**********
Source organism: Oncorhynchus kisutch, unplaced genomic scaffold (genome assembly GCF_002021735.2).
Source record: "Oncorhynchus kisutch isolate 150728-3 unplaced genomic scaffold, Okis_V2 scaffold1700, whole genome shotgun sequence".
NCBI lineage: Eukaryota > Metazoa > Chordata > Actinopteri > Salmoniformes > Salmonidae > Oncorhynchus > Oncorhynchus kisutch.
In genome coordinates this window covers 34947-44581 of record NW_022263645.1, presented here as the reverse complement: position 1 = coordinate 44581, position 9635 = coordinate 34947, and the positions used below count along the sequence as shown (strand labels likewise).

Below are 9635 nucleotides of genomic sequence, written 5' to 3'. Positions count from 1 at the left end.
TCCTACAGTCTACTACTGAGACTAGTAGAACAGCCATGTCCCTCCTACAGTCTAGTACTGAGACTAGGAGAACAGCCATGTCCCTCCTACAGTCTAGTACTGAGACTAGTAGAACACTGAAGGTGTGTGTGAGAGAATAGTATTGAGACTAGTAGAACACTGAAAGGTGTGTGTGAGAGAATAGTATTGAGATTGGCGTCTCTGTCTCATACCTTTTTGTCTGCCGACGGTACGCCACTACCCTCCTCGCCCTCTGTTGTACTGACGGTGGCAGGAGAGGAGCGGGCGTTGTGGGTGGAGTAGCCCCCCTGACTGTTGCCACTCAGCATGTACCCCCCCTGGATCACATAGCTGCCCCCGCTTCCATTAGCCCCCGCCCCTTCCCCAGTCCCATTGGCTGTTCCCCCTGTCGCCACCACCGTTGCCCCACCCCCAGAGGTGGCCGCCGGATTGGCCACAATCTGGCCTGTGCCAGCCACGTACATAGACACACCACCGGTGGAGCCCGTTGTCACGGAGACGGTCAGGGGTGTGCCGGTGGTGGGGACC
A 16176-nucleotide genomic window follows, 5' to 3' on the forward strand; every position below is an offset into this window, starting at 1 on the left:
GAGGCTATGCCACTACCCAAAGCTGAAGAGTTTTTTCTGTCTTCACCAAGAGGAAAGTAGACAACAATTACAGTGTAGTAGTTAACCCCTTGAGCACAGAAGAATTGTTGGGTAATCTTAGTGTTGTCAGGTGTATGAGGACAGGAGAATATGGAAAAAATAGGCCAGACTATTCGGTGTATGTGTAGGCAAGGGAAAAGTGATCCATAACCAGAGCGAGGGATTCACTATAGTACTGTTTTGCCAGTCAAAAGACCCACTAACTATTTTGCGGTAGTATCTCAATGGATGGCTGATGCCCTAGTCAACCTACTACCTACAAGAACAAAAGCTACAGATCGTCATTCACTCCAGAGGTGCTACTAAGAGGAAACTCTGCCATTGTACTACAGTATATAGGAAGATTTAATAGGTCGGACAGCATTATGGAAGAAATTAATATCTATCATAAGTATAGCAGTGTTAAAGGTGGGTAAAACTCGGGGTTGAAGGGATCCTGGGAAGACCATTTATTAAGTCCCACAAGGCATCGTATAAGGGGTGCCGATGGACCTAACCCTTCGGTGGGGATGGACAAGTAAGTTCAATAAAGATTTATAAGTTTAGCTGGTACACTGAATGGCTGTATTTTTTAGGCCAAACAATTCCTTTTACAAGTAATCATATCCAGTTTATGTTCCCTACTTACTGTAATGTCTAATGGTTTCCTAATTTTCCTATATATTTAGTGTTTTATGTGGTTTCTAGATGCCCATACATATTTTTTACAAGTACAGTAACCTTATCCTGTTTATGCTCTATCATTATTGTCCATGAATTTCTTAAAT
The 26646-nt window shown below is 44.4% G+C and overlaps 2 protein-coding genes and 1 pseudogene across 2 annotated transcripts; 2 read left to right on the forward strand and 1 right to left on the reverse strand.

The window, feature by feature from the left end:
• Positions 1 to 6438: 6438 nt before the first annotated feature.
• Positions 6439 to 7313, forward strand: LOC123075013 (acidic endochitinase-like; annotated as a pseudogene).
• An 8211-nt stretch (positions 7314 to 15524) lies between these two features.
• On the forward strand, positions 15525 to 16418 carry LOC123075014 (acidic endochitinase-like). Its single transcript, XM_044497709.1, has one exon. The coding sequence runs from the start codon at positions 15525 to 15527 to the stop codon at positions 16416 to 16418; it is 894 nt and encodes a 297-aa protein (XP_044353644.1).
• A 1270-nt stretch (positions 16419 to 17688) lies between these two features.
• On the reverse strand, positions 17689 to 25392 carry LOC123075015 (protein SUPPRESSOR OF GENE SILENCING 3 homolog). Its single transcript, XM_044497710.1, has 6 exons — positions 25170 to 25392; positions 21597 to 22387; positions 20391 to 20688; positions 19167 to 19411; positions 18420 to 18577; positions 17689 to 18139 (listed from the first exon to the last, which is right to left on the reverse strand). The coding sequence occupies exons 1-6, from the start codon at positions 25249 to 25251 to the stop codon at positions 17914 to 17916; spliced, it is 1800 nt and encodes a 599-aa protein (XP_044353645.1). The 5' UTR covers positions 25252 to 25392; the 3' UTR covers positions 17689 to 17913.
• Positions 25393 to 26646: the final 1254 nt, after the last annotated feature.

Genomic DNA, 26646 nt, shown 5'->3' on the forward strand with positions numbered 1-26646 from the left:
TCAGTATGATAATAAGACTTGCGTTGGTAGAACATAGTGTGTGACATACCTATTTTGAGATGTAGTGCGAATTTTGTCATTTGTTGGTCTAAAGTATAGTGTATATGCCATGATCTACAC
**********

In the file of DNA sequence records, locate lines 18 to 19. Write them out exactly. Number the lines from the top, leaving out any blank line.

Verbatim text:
Genomic DNA, 26646 nt, shown 5'->3' on the forward strand with positions numbered 1-26646 from the left:
TCAGTATGATAATAAGACTTGCGTTGGTAGAACATAGTGTGTGACATACCTATTTTGAGATGTAGTGCGAATTTTGTCATTTGTTGGTCTAAAGTATAGTGTATATGCCATGATCTACAC